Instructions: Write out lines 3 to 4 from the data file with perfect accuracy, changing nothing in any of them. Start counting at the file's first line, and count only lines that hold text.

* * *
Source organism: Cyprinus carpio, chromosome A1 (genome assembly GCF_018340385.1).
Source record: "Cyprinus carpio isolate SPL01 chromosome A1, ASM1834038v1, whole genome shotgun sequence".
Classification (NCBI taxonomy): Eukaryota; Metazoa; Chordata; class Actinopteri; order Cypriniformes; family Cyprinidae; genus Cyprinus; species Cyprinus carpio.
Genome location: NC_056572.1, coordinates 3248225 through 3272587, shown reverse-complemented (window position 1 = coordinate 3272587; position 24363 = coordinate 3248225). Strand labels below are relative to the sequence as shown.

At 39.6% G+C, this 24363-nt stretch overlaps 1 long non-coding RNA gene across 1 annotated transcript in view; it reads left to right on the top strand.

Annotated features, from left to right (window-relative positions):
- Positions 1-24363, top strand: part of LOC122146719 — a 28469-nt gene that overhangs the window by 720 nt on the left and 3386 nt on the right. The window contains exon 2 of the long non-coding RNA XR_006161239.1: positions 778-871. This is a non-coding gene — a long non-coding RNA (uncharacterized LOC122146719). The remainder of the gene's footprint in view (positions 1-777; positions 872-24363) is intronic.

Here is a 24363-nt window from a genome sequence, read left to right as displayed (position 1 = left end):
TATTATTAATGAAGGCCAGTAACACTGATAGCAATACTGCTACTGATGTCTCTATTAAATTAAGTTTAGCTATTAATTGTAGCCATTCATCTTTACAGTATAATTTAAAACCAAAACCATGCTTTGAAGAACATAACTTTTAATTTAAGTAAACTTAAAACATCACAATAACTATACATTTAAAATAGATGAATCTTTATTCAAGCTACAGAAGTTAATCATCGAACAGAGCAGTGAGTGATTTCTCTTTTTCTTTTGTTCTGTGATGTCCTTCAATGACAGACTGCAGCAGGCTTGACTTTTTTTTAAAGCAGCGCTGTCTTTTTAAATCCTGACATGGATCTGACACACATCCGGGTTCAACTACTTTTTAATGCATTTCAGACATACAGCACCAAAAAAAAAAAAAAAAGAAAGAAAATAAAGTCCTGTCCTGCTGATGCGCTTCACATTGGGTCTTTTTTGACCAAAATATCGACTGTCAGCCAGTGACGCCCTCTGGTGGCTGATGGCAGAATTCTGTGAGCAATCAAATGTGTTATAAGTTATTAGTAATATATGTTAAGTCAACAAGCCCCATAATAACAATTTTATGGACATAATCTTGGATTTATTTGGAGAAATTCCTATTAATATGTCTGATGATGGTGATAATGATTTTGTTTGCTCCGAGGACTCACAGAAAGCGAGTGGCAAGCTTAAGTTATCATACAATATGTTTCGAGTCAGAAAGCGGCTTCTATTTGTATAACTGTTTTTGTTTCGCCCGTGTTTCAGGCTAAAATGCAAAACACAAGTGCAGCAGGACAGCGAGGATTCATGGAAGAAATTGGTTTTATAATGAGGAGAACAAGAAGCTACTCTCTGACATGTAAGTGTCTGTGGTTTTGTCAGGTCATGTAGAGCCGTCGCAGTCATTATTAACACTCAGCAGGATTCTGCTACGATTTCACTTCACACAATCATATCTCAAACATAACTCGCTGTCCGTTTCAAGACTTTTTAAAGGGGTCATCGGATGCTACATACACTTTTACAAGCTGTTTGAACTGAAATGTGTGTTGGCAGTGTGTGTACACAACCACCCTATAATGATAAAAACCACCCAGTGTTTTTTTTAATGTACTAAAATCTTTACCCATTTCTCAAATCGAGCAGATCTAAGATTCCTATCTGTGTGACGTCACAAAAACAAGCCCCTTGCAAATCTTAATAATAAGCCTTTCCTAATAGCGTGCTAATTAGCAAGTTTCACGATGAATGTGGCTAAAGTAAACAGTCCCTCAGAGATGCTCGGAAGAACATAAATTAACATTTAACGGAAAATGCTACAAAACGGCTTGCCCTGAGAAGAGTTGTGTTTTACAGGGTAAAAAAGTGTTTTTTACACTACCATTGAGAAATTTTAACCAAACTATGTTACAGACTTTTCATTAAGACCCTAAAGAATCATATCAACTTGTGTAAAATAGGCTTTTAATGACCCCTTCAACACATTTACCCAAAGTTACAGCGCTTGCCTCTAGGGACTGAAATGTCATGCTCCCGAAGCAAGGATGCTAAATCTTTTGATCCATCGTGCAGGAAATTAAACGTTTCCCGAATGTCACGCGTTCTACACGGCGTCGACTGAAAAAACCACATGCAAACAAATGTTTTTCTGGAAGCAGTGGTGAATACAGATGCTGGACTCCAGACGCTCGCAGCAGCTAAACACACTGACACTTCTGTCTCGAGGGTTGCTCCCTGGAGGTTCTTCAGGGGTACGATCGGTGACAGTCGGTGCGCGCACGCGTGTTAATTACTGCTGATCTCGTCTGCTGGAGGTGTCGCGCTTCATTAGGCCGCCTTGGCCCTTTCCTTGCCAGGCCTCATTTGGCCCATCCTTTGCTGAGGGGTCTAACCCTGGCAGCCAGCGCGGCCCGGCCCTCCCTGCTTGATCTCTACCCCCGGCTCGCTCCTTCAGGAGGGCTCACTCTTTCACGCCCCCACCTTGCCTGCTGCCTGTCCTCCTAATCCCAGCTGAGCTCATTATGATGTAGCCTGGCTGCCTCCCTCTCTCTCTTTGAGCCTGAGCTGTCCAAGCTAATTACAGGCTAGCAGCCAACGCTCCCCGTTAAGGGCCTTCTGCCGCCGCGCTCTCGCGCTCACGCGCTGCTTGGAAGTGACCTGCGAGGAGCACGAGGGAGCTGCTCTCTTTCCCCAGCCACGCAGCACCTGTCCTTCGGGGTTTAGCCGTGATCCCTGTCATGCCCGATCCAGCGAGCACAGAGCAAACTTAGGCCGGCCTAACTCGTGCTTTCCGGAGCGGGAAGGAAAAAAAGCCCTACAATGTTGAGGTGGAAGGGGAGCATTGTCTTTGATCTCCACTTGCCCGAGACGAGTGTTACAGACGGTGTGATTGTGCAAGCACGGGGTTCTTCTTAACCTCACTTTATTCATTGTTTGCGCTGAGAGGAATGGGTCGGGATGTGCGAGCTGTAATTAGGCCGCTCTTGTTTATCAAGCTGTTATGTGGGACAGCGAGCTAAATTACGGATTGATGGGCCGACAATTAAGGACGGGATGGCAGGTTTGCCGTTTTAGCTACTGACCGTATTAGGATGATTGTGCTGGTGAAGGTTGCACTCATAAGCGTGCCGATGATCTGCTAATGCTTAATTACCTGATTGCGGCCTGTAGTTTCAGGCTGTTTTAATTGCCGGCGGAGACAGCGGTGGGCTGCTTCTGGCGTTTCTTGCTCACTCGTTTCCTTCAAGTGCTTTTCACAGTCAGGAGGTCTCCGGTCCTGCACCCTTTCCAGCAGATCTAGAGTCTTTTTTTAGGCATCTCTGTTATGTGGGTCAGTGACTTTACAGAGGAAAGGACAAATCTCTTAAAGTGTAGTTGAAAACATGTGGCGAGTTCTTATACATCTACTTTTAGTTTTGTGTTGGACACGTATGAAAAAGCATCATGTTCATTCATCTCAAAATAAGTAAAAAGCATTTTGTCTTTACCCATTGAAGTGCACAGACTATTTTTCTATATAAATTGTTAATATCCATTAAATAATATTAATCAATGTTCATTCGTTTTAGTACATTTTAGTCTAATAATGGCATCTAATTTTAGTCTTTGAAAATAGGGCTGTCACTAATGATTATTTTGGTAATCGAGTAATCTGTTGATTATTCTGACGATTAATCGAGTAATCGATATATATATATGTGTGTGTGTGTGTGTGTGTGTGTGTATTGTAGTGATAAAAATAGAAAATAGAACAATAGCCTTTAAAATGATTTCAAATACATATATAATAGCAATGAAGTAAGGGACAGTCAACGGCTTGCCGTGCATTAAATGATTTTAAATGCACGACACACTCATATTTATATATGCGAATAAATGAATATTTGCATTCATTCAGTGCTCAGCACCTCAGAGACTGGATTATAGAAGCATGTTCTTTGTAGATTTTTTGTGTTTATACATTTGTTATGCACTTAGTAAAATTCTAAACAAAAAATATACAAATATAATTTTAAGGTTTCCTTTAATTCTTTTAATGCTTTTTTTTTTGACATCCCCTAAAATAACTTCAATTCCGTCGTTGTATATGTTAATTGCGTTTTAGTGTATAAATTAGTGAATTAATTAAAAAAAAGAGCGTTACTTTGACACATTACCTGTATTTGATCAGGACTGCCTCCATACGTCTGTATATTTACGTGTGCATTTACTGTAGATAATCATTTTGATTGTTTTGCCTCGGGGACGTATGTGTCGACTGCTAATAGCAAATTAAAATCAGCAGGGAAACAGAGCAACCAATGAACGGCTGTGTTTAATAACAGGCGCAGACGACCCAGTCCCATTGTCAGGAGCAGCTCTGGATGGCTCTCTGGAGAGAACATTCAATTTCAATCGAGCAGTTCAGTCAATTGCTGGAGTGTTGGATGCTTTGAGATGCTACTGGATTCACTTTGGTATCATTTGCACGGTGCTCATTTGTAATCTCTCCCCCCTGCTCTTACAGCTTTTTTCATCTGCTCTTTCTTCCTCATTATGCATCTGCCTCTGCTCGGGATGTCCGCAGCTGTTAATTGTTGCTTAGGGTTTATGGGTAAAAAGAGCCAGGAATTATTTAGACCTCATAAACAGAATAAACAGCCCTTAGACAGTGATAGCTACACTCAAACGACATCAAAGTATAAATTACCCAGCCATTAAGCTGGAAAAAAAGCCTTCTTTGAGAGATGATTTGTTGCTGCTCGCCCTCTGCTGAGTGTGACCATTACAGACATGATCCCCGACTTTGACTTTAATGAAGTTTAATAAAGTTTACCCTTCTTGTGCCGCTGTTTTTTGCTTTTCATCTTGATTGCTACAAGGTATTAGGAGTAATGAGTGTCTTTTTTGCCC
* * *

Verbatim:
Classification (NCBI taxonomy): Eukaryota; Metazoa; Chordata; class Actinopteri; order Cypriniformes; family Cyprinidae; genus Cyprinus; species Cyprinus carpio.
Genome location: NC_056572.1, coordinates 3248225 through 3272587, shown reverse-complemented (window position 1 = coordinate 3272587; position 24363 = coordinate 3248225). Strand labels below are relative to the sequence as shown.